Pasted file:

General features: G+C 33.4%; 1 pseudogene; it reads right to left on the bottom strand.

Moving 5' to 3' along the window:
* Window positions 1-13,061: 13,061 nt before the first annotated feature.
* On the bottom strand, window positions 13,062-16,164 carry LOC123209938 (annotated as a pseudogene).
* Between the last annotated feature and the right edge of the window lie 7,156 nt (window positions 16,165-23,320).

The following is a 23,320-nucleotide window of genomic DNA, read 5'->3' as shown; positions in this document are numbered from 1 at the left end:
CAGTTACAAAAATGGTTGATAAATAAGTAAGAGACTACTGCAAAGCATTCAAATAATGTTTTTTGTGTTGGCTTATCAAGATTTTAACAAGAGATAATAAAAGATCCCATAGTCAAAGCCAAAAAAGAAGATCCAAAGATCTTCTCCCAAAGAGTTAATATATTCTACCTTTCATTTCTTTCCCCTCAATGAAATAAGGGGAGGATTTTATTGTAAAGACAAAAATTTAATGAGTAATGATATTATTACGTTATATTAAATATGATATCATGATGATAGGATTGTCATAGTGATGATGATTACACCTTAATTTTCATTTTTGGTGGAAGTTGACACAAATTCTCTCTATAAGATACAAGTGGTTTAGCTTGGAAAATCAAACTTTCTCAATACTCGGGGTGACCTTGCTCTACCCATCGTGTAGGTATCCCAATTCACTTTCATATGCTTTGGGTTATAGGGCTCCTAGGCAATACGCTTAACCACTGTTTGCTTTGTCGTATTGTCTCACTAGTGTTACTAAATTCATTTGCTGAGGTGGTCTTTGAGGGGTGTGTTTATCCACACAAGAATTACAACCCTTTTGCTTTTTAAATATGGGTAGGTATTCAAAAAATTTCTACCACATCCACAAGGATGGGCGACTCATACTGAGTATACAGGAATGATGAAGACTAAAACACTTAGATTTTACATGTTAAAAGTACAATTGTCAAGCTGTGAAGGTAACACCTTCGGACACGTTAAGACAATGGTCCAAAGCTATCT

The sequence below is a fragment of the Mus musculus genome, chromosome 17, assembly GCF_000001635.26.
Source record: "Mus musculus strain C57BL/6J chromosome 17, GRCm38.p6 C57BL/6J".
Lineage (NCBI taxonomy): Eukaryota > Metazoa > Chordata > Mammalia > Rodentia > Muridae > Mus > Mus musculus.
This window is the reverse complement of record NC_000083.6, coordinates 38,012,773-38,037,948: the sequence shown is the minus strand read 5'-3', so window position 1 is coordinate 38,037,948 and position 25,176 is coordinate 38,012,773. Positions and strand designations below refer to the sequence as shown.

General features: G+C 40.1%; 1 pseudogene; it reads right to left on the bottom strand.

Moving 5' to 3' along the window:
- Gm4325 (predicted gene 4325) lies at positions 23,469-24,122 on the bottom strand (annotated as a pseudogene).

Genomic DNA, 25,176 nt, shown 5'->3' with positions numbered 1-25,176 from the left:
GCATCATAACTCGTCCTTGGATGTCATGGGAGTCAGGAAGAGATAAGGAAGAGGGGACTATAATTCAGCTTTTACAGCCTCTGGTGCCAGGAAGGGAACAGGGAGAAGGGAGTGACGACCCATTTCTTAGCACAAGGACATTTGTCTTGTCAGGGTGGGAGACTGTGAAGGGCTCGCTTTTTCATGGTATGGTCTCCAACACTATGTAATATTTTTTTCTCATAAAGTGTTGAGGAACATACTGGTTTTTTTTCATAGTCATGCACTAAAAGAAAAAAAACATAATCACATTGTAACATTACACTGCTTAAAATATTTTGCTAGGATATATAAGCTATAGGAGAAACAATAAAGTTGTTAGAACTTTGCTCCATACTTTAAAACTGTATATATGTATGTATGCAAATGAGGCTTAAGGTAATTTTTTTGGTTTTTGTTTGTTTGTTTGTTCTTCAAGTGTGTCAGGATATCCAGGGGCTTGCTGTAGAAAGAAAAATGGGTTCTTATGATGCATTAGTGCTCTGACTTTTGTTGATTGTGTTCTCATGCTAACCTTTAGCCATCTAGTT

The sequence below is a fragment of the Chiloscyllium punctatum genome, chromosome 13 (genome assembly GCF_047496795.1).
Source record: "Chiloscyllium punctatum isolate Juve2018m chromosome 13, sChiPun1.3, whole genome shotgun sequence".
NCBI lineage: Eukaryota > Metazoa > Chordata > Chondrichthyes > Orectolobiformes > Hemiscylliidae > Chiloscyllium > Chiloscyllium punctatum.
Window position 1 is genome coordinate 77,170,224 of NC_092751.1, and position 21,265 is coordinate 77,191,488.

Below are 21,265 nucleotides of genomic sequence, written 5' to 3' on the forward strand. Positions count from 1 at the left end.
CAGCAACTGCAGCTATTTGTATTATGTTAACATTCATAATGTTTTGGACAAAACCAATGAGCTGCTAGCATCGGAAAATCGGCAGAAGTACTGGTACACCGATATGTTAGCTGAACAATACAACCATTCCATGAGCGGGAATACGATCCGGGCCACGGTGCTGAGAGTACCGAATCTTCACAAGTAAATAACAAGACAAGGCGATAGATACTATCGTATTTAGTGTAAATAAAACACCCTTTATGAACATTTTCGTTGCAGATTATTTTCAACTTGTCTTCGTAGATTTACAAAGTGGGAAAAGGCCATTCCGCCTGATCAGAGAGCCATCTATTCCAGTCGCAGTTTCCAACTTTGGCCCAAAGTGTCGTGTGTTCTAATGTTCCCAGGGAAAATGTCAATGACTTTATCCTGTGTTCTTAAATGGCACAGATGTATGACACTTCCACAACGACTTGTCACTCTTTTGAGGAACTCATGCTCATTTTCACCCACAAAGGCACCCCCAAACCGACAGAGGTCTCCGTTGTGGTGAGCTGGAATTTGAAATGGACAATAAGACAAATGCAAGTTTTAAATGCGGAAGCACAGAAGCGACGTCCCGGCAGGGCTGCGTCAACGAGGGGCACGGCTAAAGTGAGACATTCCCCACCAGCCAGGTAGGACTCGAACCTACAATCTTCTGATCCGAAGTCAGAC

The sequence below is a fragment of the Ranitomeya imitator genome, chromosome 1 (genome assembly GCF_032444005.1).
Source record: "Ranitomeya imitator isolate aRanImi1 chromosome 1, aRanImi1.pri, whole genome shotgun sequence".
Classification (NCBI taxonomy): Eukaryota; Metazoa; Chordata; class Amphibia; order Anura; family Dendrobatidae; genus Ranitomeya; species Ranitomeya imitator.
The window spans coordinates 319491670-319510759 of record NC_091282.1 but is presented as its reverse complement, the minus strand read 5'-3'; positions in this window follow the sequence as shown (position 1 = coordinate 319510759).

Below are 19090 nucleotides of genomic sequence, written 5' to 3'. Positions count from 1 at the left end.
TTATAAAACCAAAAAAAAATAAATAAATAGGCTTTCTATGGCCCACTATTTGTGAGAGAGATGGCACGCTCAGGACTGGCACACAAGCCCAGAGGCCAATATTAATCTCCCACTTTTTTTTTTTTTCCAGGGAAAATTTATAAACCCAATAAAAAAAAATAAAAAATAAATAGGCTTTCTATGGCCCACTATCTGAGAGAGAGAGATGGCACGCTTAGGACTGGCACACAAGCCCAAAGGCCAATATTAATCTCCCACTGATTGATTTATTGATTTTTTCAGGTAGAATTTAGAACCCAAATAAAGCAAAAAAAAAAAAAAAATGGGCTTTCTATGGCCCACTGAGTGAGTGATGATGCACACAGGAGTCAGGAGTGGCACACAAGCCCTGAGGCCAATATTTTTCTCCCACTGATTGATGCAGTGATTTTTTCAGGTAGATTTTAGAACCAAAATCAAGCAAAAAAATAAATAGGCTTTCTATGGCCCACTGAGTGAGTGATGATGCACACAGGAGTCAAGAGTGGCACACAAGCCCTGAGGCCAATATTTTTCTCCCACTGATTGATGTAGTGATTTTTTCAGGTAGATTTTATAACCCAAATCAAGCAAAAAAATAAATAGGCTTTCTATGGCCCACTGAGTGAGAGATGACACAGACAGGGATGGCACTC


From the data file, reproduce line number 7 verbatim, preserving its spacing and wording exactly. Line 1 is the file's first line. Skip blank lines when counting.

CAGTTACAAAAATGGTTGATAAATAAGTAAGAGACTACTGCAAAGCATTCAAATAATGTTTTTTGTGTTGGCTTATCAAGATTTTAACAAGAGATAATAAAAGATCCCATAGTCAAAGCCAAAAAAGAAGATCCAAAGATCTTCTCCCAAAGAGTTAATATATTCTACCTTTCATTTCTTTCCCCTCAATGAAATAAGGGGAGGATTTTATTGTAAAGACAAAAATTTAATGAGTAATGATATTATTACGTTATATTAAATATGATATCATGATGATAGGATTGTCATAGTGATGATGATTACACCTTAATTTTCATTTTTGGTGGAAGTTGACACAAATTCTCTCTATAAGATACAAGTGGTTTAGCTTGGAAAATCAAACTTTCTCAATACTCGGGGTGACCTTGCTCTACCCATCGTGTAGGTATCCCAATTCACTTTCATATGCTTTGGGTTATAGGGCTCCTAGGCAATACGCTTAACCACTGTTTGCTTTGTCGTATTGTCTCACTAGTGTTACTAAATTCATTTGCTGAGGTGGTCTTTGAGGGGTGTGTTTATCCACACAAGAATTACAACCCTTTTGCTTTTTAAATATGGGTAGGTATTCAAAAAATTTCTACCACATCCACAAGGATGGGCGACTCATACTGAGTATACAGGAATGATGAAGACTAAAACACTTAGATTTTACATGTTAAAAGTACAATTGTCAAGCTGTGAAGGTAACACCTTCGGACACGTTAAGACAATGGTCCAAAGCTATCT